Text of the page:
Eugene’s Schwartz Breakthrough Advertising: How to Write Ads That Shatter Traditions and Sales Records is an absolute classic in the field of marketing.
It offers a deep insight into consumer’s psychology and how to offer prospects the right offer.
I think that one of the most important take away from this book is to understand that every prospect is always in one of these stages at one point or another:
The idea is to move them from ‘Unaware’ to ‘Most Aware’ as this is where the ‘buying’ takes place. This process can be applied to almost any field, product or service.
Here are the five stages of awareness:
- Unaware: The person doesn’t know they have a problem, and it’s usually not worth marketing to them.
- Problem Aware/Pain Aware: A person knows they have a problem, but doesn’t know there are solutions to that problem.
- Solution Aware: A person knows there are solutions, but hasn’t chosen one and doesn’t know about your product.
- Product Aware: A person knows about your product, but isn’t totally sure it solves their problem.
- Most Aware: A person knows a lot about your product. They are on the cusp of buying but need to know the specifics.
I like to classify the different stages by colour to make it easier to market different messages to each colour. I also classify the key messages.
ICE – Completely Unknown – Unaware
COLD – Prospect Knows You – Problem Aware
WARM – You Are Known and Liked – Solution Aware
HOT – Known, Liked and Trusted – Product Aware
This helps me understand the psychology of potential buyers and how to craft perfect messages for them. Each of these colours also needs to be broken down into AVATARS, because every demographic will have different problems, pains, solutions etc…
The main focus is to remember that ICE Prospects will probably not respond to a direct selling ad for example. So better concentrate on the HOT prospects first.
This is easier to understand with a specific example, so let’s imagine four different prospects:
- Lucas, a 40-year old man, was in great shape back in his 20s. But since his career and family started taking up more time, he’s gained some weight. He’s ready to lose it.
- Joe, a 40-year old man, has been overweight his whole life. When he turned 40, he decided that he wanted to lose weight once and for all.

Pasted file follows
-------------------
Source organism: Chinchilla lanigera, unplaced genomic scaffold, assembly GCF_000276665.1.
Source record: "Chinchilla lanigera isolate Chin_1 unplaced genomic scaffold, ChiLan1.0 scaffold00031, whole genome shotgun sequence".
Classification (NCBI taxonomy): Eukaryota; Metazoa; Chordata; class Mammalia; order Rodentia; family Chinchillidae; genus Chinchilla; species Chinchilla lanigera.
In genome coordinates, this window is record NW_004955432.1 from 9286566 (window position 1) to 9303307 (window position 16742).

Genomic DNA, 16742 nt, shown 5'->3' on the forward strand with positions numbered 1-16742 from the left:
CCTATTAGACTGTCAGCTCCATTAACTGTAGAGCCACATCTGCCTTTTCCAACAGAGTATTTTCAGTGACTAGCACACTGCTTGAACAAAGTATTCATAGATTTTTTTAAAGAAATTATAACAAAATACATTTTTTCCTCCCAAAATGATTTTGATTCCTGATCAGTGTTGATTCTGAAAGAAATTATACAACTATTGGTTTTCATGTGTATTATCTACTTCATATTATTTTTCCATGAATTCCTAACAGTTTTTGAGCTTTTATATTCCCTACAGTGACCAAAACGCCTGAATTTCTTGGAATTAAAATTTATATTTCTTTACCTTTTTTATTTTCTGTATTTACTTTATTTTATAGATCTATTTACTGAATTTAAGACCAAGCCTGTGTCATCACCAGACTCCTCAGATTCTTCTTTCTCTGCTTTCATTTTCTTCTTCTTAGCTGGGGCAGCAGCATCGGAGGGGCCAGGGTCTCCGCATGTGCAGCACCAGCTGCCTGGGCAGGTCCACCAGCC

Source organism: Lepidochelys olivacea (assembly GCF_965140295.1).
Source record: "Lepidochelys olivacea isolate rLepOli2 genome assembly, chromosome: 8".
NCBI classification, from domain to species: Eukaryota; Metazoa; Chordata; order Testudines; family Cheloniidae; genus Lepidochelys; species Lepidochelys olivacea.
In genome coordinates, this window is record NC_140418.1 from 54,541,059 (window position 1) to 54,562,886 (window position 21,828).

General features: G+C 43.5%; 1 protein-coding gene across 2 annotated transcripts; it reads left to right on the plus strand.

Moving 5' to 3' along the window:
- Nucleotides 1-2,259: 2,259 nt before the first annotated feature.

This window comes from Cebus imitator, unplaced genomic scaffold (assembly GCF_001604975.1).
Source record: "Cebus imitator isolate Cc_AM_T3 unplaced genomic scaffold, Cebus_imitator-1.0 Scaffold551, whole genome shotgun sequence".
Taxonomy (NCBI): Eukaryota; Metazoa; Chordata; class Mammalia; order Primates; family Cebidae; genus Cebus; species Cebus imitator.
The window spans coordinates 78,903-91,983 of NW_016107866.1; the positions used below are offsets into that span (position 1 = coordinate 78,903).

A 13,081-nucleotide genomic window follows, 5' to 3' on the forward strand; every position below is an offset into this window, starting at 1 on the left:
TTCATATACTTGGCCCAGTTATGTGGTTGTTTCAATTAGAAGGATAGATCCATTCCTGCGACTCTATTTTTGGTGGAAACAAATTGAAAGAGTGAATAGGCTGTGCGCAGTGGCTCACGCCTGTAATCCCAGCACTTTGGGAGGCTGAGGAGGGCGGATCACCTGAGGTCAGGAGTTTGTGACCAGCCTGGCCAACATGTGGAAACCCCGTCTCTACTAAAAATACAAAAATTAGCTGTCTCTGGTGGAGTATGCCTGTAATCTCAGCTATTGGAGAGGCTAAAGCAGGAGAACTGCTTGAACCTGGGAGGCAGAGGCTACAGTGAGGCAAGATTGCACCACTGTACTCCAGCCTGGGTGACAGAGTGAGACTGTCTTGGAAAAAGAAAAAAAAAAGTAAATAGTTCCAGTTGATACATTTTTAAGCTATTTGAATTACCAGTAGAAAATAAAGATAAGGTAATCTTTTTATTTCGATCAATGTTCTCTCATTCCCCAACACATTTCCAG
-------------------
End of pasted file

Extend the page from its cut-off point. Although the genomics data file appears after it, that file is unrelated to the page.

- Jane, a 42-year old woman who goes to the gym daily and has a 10% body fat and is in the greatest shape she can be.
- David, a 38-year old man who has been a member of your training program for the last year and lost 10kgs.
David is already a customer and he should be the easiest to market to. So we might have an ad like this for him.
“As a trusted customer of ours, we want to offer you 25% off our new plan as a thank you for being a brand ambassador and a success story that makes us proud to offer this training to people”
This should not be a hard sell as we already have a relationship with the client and he already knows and trusts us.
Lucas is already solution aware. He knows he needs to train to lose weight and he is ready to make the jump but certain barriers might be blocking him.
1) Might be price
2) might be time
So we want to reduce these hurdles for him within the ads.
“You want to lose weight, so you need an exercise program.
This program combines strength training, healthy diet, and encouragement to get you results.
It only takes 15 minutes a day and costs $50 per month.
We offer a free trial of 2 weeks and if you are not happy, we will gladly refund you the money”
We are taking away the worry that he might pay and be unhappy and we are also taking away the worry that he might not have the time to do it.
Joe is in a different mindset, he has never been in shape. He doesn’t know how to work out. He might feel uncomfortable about going to the gym, or not really believe that exercise can work. Joe is pain aware but has more hurdles.
- Might not want to go to the gym because of self-esteem issues
- Might not believe he can do it
The key here is to focus on the pain point (which is the state the prospect is in) and to offer a solution to move him into the warm area.
What are the key differences here?
- Joe is only pain-aware, so we need to do more work to get him to buy. We need a much longer message
- Using the message “You feel uncomfortable in your own skin” and “you need an exercise program” are the things that our prospects currently believe therefore you are connecting with this awareness.
He might now enter the warm section and now knows your brand and the solution to his problems.
As you can see, marketing this product to Jane would be very very hard and arguably a waste of time. She has no problem that she is aware of and marketing a product about a solution to a problem that she doesn’t have would be pointless. We are better off focusing on high intent prospects.
What do you think? Do you agree with that? Could you implement this methodology in your business?
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